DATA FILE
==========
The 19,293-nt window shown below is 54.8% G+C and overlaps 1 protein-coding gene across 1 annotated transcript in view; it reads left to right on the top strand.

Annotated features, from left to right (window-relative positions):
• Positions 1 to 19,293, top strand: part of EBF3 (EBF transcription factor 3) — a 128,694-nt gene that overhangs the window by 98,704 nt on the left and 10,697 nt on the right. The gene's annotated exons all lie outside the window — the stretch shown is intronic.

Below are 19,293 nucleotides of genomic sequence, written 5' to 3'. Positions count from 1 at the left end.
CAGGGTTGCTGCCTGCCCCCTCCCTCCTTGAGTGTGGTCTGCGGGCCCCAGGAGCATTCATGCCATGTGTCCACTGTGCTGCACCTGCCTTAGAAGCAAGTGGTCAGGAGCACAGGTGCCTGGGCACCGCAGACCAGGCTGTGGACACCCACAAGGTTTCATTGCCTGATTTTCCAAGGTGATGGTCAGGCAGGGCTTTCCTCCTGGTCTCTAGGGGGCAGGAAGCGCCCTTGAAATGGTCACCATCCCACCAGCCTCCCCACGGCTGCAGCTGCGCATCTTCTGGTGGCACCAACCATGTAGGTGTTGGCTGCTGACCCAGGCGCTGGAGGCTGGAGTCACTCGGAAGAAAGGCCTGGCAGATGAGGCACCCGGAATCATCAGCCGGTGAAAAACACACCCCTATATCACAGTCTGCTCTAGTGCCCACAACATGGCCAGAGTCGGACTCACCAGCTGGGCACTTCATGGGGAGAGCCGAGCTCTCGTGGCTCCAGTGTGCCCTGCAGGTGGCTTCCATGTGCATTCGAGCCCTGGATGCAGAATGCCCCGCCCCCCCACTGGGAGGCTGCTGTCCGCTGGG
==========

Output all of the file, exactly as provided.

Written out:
The 19,293-nt window shown below is 54.8% G+C and overlaps 1 protein-coding gene across 1 annotated transcript in view; it reads left to right on the top strand.

Annotated features, from left to right (window-relative positions):
• Positions 1 to 19,293, top strand: part of EBF3 (EBF transcription factor 3) — a 128,694-nt gene that overhangs the window by 98,704 nt on the left and 10,697 nt on the right. The gene's annotated exons all lie outside the window — the stretch shown is intronic.

Below are 19,293 nucleotides of genomic sequence, written 5' to 3'. Positions count from 1 at the left end.
CAGGGTTGCTGCCTGCCCCCTCCCTCCTTGAGTGTGGTCTGCGGGCCCCAGGAGCATTCATGCCATGTGTCCACTGTGCTGCACCTGCCTTAGAAGCAAGTGGTCAGGAGCACAGGTGCCTGGGCACCGCAGACCAGGCTGTGGACACCCACAAGGTTTCATTGCCTGATTTTCCAAGGTGATGGTCAGGCAGGGCTTTCCTCCTGGTCTCTAGGGGGCAGGAAGCGCCCTTGAAATGGTCACCATCCCACCAGCCTCCCCACGGCTGCAGCTGCGCATCTTCTGGTGGCACCAACCATGTAGGTGTTGGCTGCTGACCCAGGCGCTGGAGGCTGGAGTCACTCGGAAGAAAGGCCTGGCAGATGAGGCACCCGGAATCATCAGCCGGTGAAAAACACACCCCTATATCACAGTCTGCTCTAGTGCCCACAACATGGCCAGAGTCGGACTCACCAGCTGGGCACTTCATGGGGAGAGCCGAGCTCTCGTGGCTCCAGTGTGCCCTGCAGGTGGCTTCCATGTGCATTCGAGCCCTGGATGCAGAATGCCCCGCCCCCCCACTGGGAGGCTGCTGTCCGCTGGG